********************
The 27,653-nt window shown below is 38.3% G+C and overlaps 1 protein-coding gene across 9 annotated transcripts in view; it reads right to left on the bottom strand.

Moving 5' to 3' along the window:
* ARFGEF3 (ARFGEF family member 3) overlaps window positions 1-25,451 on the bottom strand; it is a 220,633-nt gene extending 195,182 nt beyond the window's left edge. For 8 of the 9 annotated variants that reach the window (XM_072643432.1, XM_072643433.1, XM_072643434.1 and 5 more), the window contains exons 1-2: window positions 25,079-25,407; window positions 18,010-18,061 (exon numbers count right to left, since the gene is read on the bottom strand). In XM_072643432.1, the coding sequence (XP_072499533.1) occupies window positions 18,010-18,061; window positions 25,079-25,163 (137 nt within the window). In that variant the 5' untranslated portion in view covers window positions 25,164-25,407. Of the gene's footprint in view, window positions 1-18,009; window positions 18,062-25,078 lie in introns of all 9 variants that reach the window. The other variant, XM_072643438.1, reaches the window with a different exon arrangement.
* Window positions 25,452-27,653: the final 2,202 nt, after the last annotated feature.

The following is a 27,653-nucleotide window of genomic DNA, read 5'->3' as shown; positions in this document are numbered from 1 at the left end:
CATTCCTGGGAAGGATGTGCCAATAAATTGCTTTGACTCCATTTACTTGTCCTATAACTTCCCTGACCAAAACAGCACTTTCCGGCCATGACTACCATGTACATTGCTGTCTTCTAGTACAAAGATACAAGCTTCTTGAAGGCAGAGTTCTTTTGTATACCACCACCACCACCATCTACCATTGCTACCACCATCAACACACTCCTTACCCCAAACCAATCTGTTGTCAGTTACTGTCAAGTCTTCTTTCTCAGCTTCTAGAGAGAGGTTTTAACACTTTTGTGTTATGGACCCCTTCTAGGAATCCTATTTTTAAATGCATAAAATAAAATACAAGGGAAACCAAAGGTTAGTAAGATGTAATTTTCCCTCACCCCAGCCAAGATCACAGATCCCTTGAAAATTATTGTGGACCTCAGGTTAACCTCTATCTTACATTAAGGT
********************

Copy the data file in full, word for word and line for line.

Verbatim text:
The 27,653-nt window shown below is 38.3% G+C and overlaps 1 protein-coding gene across 9 annotated transcripts in view; it reads right to left on the bottom strand.

Moving 5' to 3' along the window:
* ARFGEF3 (ARFGEF family member 3) overlaps window positions 1-25,451 on the bottom strand; it is a 220,633-nt gene extending 195,182 nt beyond the window's left edge. For 8 of the 9 annotated variants that reach the window (XM_072643432.1, XM_072643433.1, XM_072643434.1 and 5 more), the window contains exons 1-2: window positions 25,079-25,407; window positions 18,010-18,061 (exon numbers count right to left, since the gene is read on the bottom strand). In XM_072643432.1, the coding sequence (XP_072499533.1) occupies window positions 18,010-18,061; window positions 25,079-25,163 (137 nt within the window). In that variant the 5' untranslated portion in view covers window positions 25,164-25,407. Of the gene's footprint in view, window positions 1-18,009; window positions 18,062-25,078 lie in introns of all 9 variants that reach the window. The other variant, XM_072643438.1, reaches the window with a different exon arrangement.
* Window positions 25,452-27,653: the final 2,202 nt, after the last annotated feature.

The following is a 27,653-nucleotide window of genomic DNA, read 5'->3' as shown; positions in this document are numbered from 1 at the left end:
CATTCCTGGGAAGGATGTGCCAATAAATTGCTTTGACTCCATTTACTTGTCCTATAACTTCCCTGACCAAAACAGCACTTTCCGGCCATGACTACCATGTACATTGCTGTCTTCTAGTACAAAGATACAAGCTTCTTGAAGGCAGAGTTCTTTTGTATACCACCACCACCACCATCTACCATTGCTACCACCATCAACACACTCCTTACCCCAAACCAATCTGTTGTCAGTTACTGTCAAGTCTTCTTTCTCAGCTTCTAGAGAGAGGTTTTAACACTTTTGTGTTATGGACCCCTTCTAGGAATCCTATTTTTAAATGCATAAAATAAAATACAAGGGAAACCAAAGGTTAGTAAGATGTAATTTTCCCTCACCCCAGCCAAGATCACAGATCCCTTGAAAATTATTGTGGACCTCAGGTTAACCTCTATCTTACATTAAGGT